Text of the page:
The International Standards and Recommended Practices in Annex 11 apply to airspace under the jurisdiction of a contracting state, derived from ICAO. Annex 11 provisions apply when air traffic services are provided and a contracting state accepts the responsibility of providing air traffic services over high seas or in airspace of undetermined sovereignty. A contracting state accepting this responsibility may apply the International Standards and Recommended Practices that are consistent with standards and practices utilized in its domestic jurisdiction.
In accordance with Article 3 of the Convention, state-owned aircraft are exempt from the Standards and Recommended Practices of Annex 11. The United States is a contracting state to the Convention. Article 3(d) of the Convention provides that participating state aircraft will be operated in international airspace with due regard for the safety of civil aircraft.
Because this amendment involves, in part, the designation of navigable airspace outside of the United States, the Administrator has consulted with the Secretary of State and the Secretary of Defense in accordance with the provisions of Executive Order 10854.Start List of Subjects
List of Subjects in 14 CFR Part 71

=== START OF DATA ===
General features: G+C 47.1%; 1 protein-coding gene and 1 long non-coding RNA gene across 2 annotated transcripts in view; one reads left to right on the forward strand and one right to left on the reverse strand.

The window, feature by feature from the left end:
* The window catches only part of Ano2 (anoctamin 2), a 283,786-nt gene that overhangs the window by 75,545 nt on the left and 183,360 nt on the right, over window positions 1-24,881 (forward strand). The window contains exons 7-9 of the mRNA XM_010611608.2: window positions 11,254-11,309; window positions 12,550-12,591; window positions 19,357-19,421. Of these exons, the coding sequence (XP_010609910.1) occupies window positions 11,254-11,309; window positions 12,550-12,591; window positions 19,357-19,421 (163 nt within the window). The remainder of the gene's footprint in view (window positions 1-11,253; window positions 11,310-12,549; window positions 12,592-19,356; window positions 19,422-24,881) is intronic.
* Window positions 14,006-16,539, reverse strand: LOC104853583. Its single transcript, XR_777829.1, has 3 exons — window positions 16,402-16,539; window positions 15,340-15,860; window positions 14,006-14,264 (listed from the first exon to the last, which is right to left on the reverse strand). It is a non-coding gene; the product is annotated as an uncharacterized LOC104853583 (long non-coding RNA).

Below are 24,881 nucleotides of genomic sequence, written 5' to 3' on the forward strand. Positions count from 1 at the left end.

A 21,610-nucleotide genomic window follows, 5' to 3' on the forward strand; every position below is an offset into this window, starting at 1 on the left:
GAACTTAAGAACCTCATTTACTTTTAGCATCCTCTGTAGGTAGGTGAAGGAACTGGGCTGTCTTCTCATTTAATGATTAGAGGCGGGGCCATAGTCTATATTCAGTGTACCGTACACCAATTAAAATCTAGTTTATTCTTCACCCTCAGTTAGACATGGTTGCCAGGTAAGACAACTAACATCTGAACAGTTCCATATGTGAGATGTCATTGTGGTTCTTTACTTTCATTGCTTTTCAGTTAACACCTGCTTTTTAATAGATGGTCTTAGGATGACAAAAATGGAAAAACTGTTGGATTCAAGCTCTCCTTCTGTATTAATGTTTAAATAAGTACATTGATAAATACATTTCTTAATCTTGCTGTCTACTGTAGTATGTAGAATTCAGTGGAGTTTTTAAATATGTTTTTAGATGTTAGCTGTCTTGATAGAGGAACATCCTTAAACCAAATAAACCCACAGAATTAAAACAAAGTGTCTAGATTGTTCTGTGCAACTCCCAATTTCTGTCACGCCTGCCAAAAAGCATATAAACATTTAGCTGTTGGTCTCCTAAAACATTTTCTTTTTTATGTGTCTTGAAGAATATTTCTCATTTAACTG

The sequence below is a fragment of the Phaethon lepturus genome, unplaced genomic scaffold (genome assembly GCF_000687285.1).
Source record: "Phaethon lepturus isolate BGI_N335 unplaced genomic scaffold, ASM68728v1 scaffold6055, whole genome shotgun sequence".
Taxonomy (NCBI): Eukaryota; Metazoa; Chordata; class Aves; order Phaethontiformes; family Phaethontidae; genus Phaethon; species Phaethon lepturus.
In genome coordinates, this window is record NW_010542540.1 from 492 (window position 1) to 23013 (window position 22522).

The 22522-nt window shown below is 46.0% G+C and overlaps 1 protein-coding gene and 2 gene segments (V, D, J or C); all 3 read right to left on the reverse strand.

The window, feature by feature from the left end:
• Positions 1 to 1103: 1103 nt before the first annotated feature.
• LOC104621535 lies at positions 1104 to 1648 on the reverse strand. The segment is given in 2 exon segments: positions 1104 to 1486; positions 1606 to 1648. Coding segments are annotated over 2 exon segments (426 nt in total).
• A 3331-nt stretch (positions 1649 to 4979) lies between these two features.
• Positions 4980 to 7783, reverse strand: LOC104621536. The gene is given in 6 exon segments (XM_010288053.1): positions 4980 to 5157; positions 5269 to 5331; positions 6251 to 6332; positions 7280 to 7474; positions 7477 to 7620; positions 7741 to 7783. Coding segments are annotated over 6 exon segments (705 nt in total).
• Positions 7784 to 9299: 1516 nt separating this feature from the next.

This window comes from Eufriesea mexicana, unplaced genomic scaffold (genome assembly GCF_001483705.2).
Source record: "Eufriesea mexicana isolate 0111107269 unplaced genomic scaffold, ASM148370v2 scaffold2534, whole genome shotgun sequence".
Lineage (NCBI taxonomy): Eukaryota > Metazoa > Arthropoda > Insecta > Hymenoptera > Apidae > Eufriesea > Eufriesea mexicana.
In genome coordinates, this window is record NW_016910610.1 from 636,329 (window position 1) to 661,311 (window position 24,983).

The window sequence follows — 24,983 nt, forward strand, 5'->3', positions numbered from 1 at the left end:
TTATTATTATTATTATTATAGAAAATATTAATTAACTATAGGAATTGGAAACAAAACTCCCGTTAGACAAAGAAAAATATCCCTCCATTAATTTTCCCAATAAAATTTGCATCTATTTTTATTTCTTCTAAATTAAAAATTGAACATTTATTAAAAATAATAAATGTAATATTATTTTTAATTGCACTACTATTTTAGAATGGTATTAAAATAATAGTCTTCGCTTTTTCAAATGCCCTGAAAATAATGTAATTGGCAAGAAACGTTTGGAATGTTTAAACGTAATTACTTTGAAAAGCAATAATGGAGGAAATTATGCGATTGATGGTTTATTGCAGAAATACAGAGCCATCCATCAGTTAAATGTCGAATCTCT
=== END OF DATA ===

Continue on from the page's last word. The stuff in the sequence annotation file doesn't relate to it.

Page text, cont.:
- Incorporation by reference
- Navigation (air)
Adoption of the AmendmentStart Amendment Part
In consideration of the foregoing, the Federal Aviation Administration amends 14 CFR part 71 as follows:End Amendment Part Start Part
PART 71—DESIGNATION OF CLASS A, CLASS B, CLASS C, CLASS D AND CLASS E AIRSPACE AREAS; AIRWAYS; ROUTES; AND REPORTING POINTSEnd Part Start Amendment Part
1. The authority citation for part 71 continues to read as follows:End Amendment Part
2. The incorporation by reference in 14 CFR 71.1 of the Federal Aviation Administration Order 7400.9G, Airspace Designations and Reporting Points, dated September 1, 1999, and effective September 16, 1999, is amended as follows:End Amendment Part
Paragraph 6007 Offshore Airspace Areas
East Coast Low [Revised]
That airspace extending upward from 2,000 feet MSL bounded on the west and north by a line 12 miles from and parallel to the U.S. shoreline and on the south and east by a line beginning at lat. 39°25′46″ N., long. 74°02′34″ W.; to lat. 39°02′05″ N., long. 73°39′30″ W.; to lat. 40°04′20″ N., long. 72°30′00″ W.; to lat. 40°37′14″ N., long. 72°30′00″ W.; and that airspace bounded on the west and north by a line 12 miles from and parallel to the U.S. shoreline and on the south and east by a line beginning at lat. 40°41′00″ N., long. 72°17′00″ W., thence along the northern boundary of Warning Areas W-106B and W-105A to lat. 40°58′33″ N., long. 70°59′00″ W.; to lat. 40°48′30″ N., long. 70°30′00″ W.; to lat. 40°59′00″ N., long. 69°40′00″ W.; to lat. 41°30′00″ N., long. 69°10′00″ W.; to lat. 42°05′00″ N., long. 69°30′00″ W.; to lat. 42°17′00″ N., long. 69°49′30″ W.; to lat. 42°17′00″ N., long. 70°00′00″ W.; to lat. 43°17′00″ N., long. 70°00′00″ W.; to lat. 43°33′56″ N., long. 69°29′12″ W.
Issued in Washington, DC, on June 15, 2000.
Reginald C. Matthews,
Manager, Airspace and Rules Division.
[FR Doc. 00-15811 Filed 6-21-00; 8:45 am]